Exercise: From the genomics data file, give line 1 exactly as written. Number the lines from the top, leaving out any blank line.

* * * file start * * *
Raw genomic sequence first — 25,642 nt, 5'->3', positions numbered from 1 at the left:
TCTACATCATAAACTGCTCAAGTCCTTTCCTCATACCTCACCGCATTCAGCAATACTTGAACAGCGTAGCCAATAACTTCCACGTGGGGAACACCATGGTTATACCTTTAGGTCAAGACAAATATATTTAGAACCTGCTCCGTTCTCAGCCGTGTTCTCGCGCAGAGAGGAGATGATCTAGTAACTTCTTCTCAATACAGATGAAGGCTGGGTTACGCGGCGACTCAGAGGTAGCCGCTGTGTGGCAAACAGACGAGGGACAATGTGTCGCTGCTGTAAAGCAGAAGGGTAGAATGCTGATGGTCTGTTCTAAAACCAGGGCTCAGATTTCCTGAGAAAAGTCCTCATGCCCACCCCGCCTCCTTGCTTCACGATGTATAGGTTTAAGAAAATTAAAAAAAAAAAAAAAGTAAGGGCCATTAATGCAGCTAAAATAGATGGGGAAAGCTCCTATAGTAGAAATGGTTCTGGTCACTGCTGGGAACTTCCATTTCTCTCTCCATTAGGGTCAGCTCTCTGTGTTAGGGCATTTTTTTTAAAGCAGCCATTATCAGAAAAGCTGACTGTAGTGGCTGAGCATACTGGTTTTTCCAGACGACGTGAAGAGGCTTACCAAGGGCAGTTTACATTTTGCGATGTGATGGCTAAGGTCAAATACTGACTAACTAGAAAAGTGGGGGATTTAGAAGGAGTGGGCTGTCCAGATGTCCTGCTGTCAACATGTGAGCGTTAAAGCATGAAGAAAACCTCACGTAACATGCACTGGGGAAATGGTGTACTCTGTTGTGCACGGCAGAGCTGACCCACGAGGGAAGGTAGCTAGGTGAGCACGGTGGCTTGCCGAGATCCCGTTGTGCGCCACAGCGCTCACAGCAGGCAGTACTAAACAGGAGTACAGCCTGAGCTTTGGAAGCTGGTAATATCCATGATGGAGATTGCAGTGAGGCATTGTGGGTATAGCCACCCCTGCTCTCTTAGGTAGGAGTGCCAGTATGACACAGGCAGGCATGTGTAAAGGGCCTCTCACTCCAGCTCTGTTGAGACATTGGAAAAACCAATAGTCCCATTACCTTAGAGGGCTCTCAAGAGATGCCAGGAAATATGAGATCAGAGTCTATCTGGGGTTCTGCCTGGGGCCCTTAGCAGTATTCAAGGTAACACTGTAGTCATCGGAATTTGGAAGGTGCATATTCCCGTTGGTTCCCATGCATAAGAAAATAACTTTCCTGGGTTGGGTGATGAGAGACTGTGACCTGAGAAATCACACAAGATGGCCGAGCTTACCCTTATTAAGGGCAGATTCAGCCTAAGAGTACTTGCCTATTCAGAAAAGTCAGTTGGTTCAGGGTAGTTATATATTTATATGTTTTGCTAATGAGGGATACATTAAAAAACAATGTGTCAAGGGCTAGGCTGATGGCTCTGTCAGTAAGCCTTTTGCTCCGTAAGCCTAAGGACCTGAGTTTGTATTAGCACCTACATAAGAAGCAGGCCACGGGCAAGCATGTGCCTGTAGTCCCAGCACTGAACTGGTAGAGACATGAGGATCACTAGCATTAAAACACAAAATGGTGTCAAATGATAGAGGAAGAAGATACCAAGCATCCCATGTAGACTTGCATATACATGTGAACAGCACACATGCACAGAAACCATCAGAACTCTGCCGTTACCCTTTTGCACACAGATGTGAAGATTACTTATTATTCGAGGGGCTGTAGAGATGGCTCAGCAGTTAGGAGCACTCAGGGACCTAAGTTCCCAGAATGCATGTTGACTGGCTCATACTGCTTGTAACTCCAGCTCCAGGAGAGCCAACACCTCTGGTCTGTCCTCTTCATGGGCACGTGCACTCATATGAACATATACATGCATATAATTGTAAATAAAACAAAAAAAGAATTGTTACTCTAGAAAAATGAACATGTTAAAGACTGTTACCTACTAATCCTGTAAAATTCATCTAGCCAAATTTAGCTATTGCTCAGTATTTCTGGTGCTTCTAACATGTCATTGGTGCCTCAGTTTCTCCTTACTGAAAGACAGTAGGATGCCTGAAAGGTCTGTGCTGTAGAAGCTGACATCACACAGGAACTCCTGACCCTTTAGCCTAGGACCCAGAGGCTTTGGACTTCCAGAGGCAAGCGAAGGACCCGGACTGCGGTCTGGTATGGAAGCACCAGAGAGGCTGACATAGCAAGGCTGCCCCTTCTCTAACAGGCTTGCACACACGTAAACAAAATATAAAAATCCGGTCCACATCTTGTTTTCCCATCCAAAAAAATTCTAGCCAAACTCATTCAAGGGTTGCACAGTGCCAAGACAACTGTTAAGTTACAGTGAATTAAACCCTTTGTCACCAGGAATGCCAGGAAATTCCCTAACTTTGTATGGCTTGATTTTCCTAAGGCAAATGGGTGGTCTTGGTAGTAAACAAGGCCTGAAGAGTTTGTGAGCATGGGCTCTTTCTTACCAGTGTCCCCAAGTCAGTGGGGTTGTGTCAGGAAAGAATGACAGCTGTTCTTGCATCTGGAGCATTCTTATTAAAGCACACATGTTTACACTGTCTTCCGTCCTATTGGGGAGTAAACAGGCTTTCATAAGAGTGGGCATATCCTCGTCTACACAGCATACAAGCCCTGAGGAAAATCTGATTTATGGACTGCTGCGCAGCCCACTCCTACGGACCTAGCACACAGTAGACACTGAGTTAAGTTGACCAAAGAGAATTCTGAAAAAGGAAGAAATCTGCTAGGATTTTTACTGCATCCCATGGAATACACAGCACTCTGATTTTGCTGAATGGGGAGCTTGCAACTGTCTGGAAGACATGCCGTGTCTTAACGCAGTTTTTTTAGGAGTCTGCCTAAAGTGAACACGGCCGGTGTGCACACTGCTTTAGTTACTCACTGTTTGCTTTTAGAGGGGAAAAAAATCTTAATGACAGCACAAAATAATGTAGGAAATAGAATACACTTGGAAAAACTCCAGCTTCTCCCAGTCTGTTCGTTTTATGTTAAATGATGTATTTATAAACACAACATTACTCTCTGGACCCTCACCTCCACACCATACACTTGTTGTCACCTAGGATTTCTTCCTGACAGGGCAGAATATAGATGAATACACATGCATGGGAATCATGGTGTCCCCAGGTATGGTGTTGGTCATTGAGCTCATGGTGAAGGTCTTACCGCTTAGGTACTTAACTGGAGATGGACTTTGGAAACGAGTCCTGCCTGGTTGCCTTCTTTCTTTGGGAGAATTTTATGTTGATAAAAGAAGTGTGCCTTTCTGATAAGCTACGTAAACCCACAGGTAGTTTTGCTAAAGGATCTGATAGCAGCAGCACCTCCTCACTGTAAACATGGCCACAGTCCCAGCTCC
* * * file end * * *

Raw genomic sequence first — 25,642 nt, 5'->3', positions numbered from 1 at the left: